If, like me, you’re a parent of young children, you know the routines and priorities: feed, bathe, vaccinate, read to, save for college, and choose your toddler battles wisely. But, no matter how young or old your children may be, there’s one important task you should not neglect: freeze their credit.
Why? Child identity fraud is an alarmingly large and growing problem.
A 2018 report released by Javelin Strategy & Research found that more than one million children were victims of identity fraud in 2017. The widespread damage included:
- Total losses of $2.6 billion
- Families incurring $540 million in out-of-pocket costs
- Targeting of young children - two-thirds of victims were younger than eight years old
As I’ve blogged about previously, synthetic identity fraud is rampant, and fraudsters are growing ever-more sophisticated. Industry estimates attribute around 80% of credit card fraud losses to synthetic identity fraud and child identity theft. (On a clarifying note, synthetic identity creation is sometimes considered first-party fraud, whereas identity theft is considered third-party fraud. Child identity fraud is a combination of both, as described below.)
How Fraudsters Target Children
For many years, fraudsters have exploited the Social Security Numbers (SSN) of recently deceased persons, a technique called ghosting. The American Association of Retired Persons reports that fraudsters use the identities of 2.5 million deceased people to create synthetic identities, which are created when fraudsters pair stolen SNNs with fictitious personal information. It differs from identity theft, in which the personal information of an existing adult consumer is stolen and used by the fraudster to acquire credit.
Now, rather than combing through public death records to capture SSNs, criminals are targeting those of the youngest Americans. In part, this is due to a change made in 2011 by the U.S. Social Security Administration in the way it generates SSNs. While previously the formatting of SSNs allowed validation of the SSN’s “age” as a sanity check to legitimate inquiries, the new process, called randomization, allows fraudsters to exploit dormant SSNs, e.g., those of children born after the change took effect.
Identity thieves take a child’s SSN and use it alongside a fictitious name, address, phone, and birthday to apply for credit and open accounts – essentially creating a fabricated or compilated identity known as a synthetic ID. Randomization also makes it harder for financial institutions to verify legitimacy, as the first five digits are no longer indicative of the holder’s birthplace, as was the case in the former SSN numbering convention. It’s the basis of a scheme that is pristine, according to Jason Kratovil, executive director of the Consumer First Coalition, because:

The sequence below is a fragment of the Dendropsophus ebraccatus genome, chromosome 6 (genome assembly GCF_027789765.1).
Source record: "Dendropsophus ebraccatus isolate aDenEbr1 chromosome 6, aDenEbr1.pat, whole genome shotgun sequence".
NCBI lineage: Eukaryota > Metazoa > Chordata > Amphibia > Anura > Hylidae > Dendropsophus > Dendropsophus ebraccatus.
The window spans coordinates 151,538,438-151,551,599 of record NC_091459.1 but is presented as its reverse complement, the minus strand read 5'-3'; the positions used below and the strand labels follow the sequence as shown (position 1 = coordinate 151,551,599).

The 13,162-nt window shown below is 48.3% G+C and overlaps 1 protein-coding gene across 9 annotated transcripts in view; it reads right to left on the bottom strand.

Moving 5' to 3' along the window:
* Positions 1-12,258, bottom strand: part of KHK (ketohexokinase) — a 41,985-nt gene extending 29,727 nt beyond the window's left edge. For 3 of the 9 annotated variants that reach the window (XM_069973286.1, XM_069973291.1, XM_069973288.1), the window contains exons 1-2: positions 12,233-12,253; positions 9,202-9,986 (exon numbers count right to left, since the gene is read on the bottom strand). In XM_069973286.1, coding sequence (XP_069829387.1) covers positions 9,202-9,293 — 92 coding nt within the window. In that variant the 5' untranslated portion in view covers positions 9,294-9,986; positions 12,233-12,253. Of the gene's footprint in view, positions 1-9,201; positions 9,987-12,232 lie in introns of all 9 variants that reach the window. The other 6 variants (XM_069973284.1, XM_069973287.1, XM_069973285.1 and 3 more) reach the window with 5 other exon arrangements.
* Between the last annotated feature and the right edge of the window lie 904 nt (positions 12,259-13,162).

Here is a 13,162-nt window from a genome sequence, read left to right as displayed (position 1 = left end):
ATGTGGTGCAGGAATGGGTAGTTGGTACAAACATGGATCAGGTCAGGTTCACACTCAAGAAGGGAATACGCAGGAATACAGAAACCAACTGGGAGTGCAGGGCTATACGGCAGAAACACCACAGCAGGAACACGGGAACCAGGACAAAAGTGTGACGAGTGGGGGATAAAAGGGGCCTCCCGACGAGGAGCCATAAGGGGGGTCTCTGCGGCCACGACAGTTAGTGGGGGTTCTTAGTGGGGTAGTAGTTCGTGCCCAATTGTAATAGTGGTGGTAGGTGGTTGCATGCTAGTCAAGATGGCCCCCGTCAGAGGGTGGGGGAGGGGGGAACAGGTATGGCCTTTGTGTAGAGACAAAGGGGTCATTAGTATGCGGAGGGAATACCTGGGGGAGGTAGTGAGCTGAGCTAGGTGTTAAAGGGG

“Since this is a child’s SSN paired with made-up information (although only the criminal knows this), no file can be provided to the bank, likely leading to a declined application. However, as is the process by which many consumers become credit-active, this inquiry triggers the creation of a file at the credit reporting agency, but with the fraudulent information. Thus, a ‘synthetic’ identity is born.”
Children’s identities are a perfect target because a SSN is required by the IRS for parents to claim their newborns as dependents. While most Americans get their SSN at a very early age, there is no logical reason to check children’s credit scores, so any fraud perpetrated against these victims is typically undetected until they turn 18, leaving them with massive debt before they've even reached voting age.
Why Should Parents Care, and What Should They Do
Child identity fraud should be a concern for parents because when it occurs and goes undetected until your child reaches adulthood, he or she may be unable to get a loan, rent an apartment, or engage in other essential financial activities. Here’s what you can do now:
- Check your child’s credit: The Federal Trade Commission recommends, “It’s a good idea to check whether your child has a credit report close to the child’s 16th birthday. If there is one –– and it has errors due to fraud or misuse –– you will have time to correct it before the child applies for a job, a loan for tuition or a car, or needs to rent an apartment.” Here’s how to check your child’s credit report.
- Freeze your child’s credit: Law requires credit bureaus to offer free credit freezes for adults and children under age 16. Here’s how you can freeze your child’s credit.
- Take action if you suspect fraud: The Identity Theft Resource Center provides several warning flags for child identity fraud, including:
- Calls from collection agencies, bills or credit cards sent to your home in your child’s name.
- A child receiving preapproved credit card applications, or government notices related to taxes, benefits or even traffic violations.
- A child having a bank account application denied because of poor credit history.
- The mere existence of a credit report in the child’s name.
AnnualCreditReport.com, an official website affiliated with the Consumer Financial Protection Bureau, outlines steps to take if you suspect fraud involving your child’s identity. Such steps include alerting all three credit reporting agencies, filing a police report and filing a complaint with the Consumer Financial Protection Bureau. You also can file a complaint with the FTC, and call the Identity Theft Resource Center at 888-400-5530.
What Can Banks Do?
What if you're a bank, and want to help your customers prevent this kind of fraud? Check out my article in the BankThink section of American Banker.
In addition to being a mom, I fight fraud every day in my role as leader of FICO’s Fraud Product Marketing and Portfolio Strategy. Follow me on Twitter @lizfightsfraud.